[Editor: Virtual therapy has been in the news lately for everything from schizophrenia to addiction recovery to pain management for burn victims to weight loss. Studies and research reports are accumulating, showing that virtual therapy and counseling can be as effective, or even more effective, than traditional approaches. To offer a personal perspective on how virtual environments can be effective, the following is a guest column from a cancer survivor.]
Hello, I’m Libertybelle Lyric in Second Life and this is my story of survival.
I first came to Second Life after meeting a musician who told me about live concerts in the virtual world. Not coming from the gaming world, It seemed at first that I was a fish out of water but I soon got the hang of it. I learned the ropes and before long I was doing live shows in front of international audiences.
That’s how I met the Second Life Angel Group. They are a sub-group off the Relay for Life charity in Second Life. I soon joined the Angels as well as “Volunteers for Relay for Life.”
Every year, groups put on shows to raise awareness and Linden dollars, which are then turned to real dollars and donated to the “real world” charity. I was happy when they asked me to perform at the events. I also performed at other sub-groups events as well. We raised a lot of real money for cancer research. Many other artists would also participate by performing hour after hour. I looked forward to those times. Watching as people gave to the kiosk over and over again made me feel like I was helping in a small way. Little did I know at that time, they would find cancer inside of me.
I had been having stomach issues and one night, I had a gallbladder attack and while looking at my body through an MRI they saw a large mass in my left breast. The biopsy came back positive with breast cancer. I was in shock when they told me that I was being scheduled at the Hollings Cancer Center for a biopsy.
Deep down inside, the thought kept nagging at me, that I felt that I had met the Second Life people for a reason. Most of them either had cancer or lost loved ones to it and they could relate to the feelings I was having. They put me on the prayer list and they were there for me. It seemed that God had put them in my life.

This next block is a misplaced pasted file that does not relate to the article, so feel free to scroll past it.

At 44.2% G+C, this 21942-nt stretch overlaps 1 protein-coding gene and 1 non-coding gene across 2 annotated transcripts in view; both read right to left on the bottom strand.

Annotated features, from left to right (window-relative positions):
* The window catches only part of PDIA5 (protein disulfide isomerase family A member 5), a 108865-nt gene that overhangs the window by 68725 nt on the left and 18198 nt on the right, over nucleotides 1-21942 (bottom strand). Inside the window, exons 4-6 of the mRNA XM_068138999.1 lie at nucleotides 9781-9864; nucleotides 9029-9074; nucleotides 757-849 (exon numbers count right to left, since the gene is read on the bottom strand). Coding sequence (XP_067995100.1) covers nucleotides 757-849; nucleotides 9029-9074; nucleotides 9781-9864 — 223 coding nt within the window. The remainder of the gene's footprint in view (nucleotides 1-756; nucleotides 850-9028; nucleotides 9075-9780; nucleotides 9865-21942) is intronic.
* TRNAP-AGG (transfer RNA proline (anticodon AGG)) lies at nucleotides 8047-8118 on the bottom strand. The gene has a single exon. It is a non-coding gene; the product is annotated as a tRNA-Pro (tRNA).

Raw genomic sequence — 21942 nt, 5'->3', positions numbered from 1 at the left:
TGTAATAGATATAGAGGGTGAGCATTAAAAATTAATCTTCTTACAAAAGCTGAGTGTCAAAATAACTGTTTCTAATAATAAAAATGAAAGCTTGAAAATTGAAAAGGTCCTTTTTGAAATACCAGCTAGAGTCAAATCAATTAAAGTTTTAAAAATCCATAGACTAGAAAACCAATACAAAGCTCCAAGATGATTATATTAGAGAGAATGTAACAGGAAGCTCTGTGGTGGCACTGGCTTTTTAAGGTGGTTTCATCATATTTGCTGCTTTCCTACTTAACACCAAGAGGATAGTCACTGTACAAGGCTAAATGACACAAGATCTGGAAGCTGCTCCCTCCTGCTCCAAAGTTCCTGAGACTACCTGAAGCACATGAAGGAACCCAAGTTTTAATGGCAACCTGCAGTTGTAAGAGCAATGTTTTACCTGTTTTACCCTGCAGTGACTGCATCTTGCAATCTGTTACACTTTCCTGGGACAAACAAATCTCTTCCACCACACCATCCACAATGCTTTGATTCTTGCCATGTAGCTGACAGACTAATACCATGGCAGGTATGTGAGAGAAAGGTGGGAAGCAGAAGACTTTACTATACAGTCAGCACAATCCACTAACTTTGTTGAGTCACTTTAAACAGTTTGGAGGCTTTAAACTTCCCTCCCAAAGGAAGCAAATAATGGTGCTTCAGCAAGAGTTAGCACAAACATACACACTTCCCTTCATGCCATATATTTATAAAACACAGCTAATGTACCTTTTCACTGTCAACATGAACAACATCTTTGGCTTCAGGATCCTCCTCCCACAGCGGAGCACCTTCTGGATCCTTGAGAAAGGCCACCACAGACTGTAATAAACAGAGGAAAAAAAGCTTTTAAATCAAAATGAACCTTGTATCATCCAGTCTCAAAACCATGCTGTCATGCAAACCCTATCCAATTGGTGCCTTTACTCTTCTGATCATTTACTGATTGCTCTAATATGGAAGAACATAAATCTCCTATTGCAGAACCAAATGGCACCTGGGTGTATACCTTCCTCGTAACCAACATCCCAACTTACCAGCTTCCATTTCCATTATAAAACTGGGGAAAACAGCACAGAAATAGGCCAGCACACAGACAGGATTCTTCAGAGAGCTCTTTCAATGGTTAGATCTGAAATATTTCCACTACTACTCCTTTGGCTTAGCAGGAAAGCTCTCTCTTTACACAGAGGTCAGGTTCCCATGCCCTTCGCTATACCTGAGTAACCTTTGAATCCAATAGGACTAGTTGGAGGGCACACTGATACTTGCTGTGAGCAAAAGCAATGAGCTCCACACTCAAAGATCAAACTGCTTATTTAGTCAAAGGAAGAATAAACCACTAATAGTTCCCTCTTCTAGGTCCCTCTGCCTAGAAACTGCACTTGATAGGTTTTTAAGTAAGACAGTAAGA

I didn’t have to drive to a support group. That really meant a lot. There are a lot of cancer patients like me, sick from the cure. With all of the appointments, it was a blessing to be with others in a new form of therapy in Second Life.
I was diagnosed as having anxiety and depression by my therapist at Hollings Cancer Center. Therapy comes in all shapes and sizes. When you are roaming around in a virtual world all dressed up with others having fun dancing to your favorite tunes or listening to your favorite artists, you can forget for a while.
There are many things to keep you busy in Second Life. You can learn to build in the world and explore your creative side. Or you can design jewelry or clothes for the avatars. After a few months, I stopped seeing the therapist. It must have been the shoe shopping along with my groups in Second Life that helped get me through. (Though now I spend my time sorting the inventory……)
My inner circle, those I call my Second Life family, has been there for me every step of the way. Some of them went bald in Second Life when I lost my hair in real life. We exchanged phone numbers and kept in touch through each step. The prayers and great companionship have created some very strong bonds. A few closest to me came to South Carolina on vacations with their families and we all met at a great seafood restaurant ‘Lee’s Inlet Kitchen” of Myrtle Beach. Meeting them was so wonderful! That was amazing and the connection and bond was so strong.
Now I am cancer free. The chemo, surgery and the radiation took their toll so I’m still overcoming the side effects of the cures. The neuropathy in the toes and fingers from the chemo make it difficult to type for long periods. When I stand for more than ten minutes my toes sting a bit so I’m happier relaxing in a chair.
Another side effect of the chemo is the osteoporosis. I found I had that when I awoke one morning with a fractured spine. I was shocked. Lucky for me the surgery wasn’t too painful or invasive. The doctor waited until my radiation therapy was complete before scheduling the back surgery.
I hope the rough parts are over now.
But if there is more to come, I’m going to be fine because I have the best of both worlds — people in both real life and Second Life to care for me and help me get past the tough spots.
Therapy can come from many directions. I feel very blessed to have been a part of this fabulous team. Click here for more information about Relay for Life.
Last updated by Amanda Moore at .